Remember the silly Guardian story from a couple of weeks back that breathlessly revealed that Skeptical Environmentalist Bjorn Lomborg had made "an apparent U-turn" on man-made global warming that "will give a huge boost to the embattled environmental lobby." In an op/ed in The Wall Street Journal, Lomborg explains that The Guardian made it all up. (OK, maybe the British near-tabloid just exaggerated and very selectively quoted him.) In any case, Lomborg notes that a panel of eminent economists one of his Copenhagen Consensus Conferences in 2008 basically rejected the carbon rationing scheme that is embodied in the Kyoto Protocol as too costly and ineffective.
Last year, Lomborg convened another group of economists to rank proposed policies to address future warming. The panel found that geoengineering and R&D on low carbon energy technologies would be worth pursuing, but they still rejected carbon rationing. As Lomborg explains in his op/ed:
Our experts (including three Nobel laureates) identified a number of other approaches to the problem that were economically feasible and likely to have a quicker and more powerful impact.
The most promising involved massive increases in R&D funding for green energy technologies and geo-engineering. I spent a good part of last year and most of this year advocating for this sensible approach to solving global warming, which is "one of the chief concerns facing the world today," as I said in an Aug. 31 interview with the Guardian, the British newspaper.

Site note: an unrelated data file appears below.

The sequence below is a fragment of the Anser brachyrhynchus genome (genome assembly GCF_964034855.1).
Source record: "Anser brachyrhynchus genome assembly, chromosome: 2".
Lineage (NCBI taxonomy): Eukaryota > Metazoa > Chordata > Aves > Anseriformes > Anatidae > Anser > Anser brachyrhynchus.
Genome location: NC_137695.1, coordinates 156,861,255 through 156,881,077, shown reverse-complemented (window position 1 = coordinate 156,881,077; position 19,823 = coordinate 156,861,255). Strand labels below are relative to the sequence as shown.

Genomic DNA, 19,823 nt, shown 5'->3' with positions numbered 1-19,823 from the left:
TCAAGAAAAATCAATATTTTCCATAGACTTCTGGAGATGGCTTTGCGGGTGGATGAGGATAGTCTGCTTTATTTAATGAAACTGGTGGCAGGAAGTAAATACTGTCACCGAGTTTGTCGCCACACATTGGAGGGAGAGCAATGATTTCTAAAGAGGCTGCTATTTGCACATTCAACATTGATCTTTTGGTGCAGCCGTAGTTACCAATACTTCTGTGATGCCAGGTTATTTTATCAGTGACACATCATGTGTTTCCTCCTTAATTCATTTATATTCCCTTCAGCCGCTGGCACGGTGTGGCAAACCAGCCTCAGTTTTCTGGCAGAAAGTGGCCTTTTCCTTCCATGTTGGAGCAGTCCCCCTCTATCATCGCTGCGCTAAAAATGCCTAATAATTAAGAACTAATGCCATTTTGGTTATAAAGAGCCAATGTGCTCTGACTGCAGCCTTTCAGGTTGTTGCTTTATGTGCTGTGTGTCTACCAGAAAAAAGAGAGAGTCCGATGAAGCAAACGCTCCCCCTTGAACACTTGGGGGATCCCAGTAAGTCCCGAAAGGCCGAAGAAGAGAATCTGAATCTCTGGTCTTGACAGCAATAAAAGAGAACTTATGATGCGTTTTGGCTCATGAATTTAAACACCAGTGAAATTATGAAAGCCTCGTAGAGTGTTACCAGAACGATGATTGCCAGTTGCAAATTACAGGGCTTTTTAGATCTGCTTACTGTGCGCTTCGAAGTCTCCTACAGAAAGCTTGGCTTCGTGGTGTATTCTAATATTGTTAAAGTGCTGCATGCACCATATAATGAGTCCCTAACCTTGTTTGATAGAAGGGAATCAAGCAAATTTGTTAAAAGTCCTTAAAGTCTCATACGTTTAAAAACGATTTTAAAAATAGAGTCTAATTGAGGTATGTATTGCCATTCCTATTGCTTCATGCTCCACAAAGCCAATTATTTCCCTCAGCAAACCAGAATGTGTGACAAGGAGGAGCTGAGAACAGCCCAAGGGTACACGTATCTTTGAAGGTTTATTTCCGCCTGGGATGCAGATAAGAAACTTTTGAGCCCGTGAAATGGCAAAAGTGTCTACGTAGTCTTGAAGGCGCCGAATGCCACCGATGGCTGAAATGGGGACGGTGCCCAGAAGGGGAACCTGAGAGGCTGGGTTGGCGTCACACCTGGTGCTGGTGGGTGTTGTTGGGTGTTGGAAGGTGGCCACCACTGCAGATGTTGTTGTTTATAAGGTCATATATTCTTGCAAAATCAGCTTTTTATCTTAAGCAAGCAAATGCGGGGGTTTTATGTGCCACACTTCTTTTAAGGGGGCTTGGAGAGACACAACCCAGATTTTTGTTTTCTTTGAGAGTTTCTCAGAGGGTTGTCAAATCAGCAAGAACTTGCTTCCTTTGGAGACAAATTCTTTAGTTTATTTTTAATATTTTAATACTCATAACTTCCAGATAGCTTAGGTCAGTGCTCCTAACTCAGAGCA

What happened next was startling. The Guardian reported my commonplace observation as evidence of "an apparent U-turn" by "the world's most high-profile climate change skeptic." This set off a media stampede; news organizations around the world scrambled to report my so-called change of heart.
I tried to explain that I had always considered climate change to be a problem. The only thing that had changed was that we finally had some good solutions to consider. Some people took the point, but just as many didn't. As far as the latter group was concerned, I had finally seen the light, and that was that.
I suppose I should take some comfort in the fact that I've been accused of being both a denier and a warmist. But the polarized nature of the global warming debate is no laughing matter. Limiting the debate to only two valid positions—for or against—makes a constructive discussion impossible. If we truly want to make progress on climate change, we must acknowledge a middle way—one that recognizes that while we do need to deal with the reality of global warming, solutions based on worst-case scenarios will actually do more harm than good.
The smart middle path means making green energy so cheap everyone wants it. There's nothing confusing about it.
So no conversion to carbon rationing. I told you so.
By the way, Lomborg's plan to greatly expand government R&D on low carbon energy technologies is very similar to the plan being pushed by techno-optimistic environmentalists Ted Nordhaus and Michael Shellenberger at the Breakthrough Institute. Both plans suffer from the same defects.
Government may simply be an inadequate (perhaps even counterproductive) technology for solving the problems posed by man-made global warming.